The imports consist chiefly of tissues (mostly cotton goods), breadstuffs and rice, liquors, metal-ware and coal.
The course of trade from 1880 to 1905 was as follows: The principal articles of export in 1905 were: Woo, £ 1 3,44 6, 260; gold, £3, o 53,33 1; silver and concentrates, £2,407,142;, lead, £I,072,858; butter, £817,820; coal, £I,565,602; copper, £I,280,599; breadstuffs, £1,345,589; leather and skins, £1,559,033; meats, £761,235; tallow, £464,330; timber, £353,265; tin, £466,049.
The chief sources of revenue were customs duties, taxes on land and industries, duties on tobacco and breadstuffs, the Lisbon octroi, receipts from national property, registration and stamps, &c. The heaviest expenditure (nearly £ 5,000,000) was incurred for the service of the consolidated debt; payments for the civil list, cortes, pensions, &c., amounted to more than £2,000,000, and the cost of public works to nearly as large a sum.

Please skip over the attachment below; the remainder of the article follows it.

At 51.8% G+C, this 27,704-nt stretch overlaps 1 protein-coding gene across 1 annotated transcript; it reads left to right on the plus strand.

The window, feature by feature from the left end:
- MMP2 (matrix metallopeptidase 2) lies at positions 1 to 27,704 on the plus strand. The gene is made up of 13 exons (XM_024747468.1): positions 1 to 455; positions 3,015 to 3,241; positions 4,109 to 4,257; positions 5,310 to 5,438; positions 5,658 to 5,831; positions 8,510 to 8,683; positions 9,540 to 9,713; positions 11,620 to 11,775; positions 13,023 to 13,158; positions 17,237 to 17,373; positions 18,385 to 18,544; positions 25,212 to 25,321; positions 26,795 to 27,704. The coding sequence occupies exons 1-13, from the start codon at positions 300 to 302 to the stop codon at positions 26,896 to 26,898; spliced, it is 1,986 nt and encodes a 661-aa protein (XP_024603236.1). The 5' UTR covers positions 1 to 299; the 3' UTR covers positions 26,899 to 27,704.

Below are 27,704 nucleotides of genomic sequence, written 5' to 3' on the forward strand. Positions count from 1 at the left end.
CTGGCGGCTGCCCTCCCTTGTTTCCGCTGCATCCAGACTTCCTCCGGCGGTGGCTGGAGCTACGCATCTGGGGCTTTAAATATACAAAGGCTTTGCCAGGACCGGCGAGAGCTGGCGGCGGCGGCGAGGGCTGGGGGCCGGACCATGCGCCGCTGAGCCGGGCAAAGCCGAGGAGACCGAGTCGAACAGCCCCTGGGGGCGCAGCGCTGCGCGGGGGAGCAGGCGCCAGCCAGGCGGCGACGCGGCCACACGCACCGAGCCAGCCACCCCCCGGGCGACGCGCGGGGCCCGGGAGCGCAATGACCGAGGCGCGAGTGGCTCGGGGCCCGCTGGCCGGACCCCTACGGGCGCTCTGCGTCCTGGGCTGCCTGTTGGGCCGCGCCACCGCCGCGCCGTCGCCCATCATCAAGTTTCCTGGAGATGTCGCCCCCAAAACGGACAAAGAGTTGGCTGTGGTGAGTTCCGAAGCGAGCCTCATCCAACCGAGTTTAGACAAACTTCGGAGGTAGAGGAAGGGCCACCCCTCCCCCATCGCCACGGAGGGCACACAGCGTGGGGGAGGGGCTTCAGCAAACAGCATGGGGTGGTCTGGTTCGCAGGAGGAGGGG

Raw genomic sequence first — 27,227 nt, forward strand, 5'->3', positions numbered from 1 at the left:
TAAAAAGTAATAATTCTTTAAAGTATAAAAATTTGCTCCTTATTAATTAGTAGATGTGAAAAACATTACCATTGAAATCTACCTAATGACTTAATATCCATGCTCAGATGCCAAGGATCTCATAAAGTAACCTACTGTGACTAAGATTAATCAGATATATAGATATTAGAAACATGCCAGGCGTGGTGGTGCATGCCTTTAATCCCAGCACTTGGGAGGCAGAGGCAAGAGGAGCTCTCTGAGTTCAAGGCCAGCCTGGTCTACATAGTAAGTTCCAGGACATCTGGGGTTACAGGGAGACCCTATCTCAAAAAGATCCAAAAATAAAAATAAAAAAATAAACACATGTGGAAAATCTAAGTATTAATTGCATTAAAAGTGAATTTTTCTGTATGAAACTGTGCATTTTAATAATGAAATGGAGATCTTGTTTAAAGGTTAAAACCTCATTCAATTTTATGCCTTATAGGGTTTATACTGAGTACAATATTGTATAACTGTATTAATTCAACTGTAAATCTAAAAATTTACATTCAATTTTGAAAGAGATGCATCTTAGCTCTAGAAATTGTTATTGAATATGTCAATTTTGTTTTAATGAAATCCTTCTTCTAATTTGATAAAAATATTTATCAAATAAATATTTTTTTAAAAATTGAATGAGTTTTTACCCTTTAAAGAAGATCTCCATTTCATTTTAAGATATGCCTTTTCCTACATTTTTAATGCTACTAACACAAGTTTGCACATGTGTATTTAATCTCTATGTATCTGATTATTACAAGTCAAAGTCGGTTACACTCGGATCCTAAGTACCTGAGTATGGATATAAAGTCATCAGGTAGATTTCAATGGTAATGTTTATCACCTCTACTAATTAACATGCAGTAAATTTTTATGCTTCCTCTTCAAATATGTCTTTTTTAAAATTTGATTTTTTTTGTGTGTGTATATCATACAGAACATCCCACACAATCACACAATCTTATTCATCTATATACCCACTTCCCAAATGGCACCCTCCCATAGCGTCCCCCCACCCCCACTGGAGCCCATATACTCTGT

There is a considerable import of coal, cotton, iron and breadstuffs, the chief exports being butter, fish, timber and wood pulp. During the period of emigration, owing to political troubles with Russia, over 12,000 Finns sailed from Hangs in a single year (1901), mostly for the United States and Canada.
Breadstuffs, cotton fabrics and hardware are imported.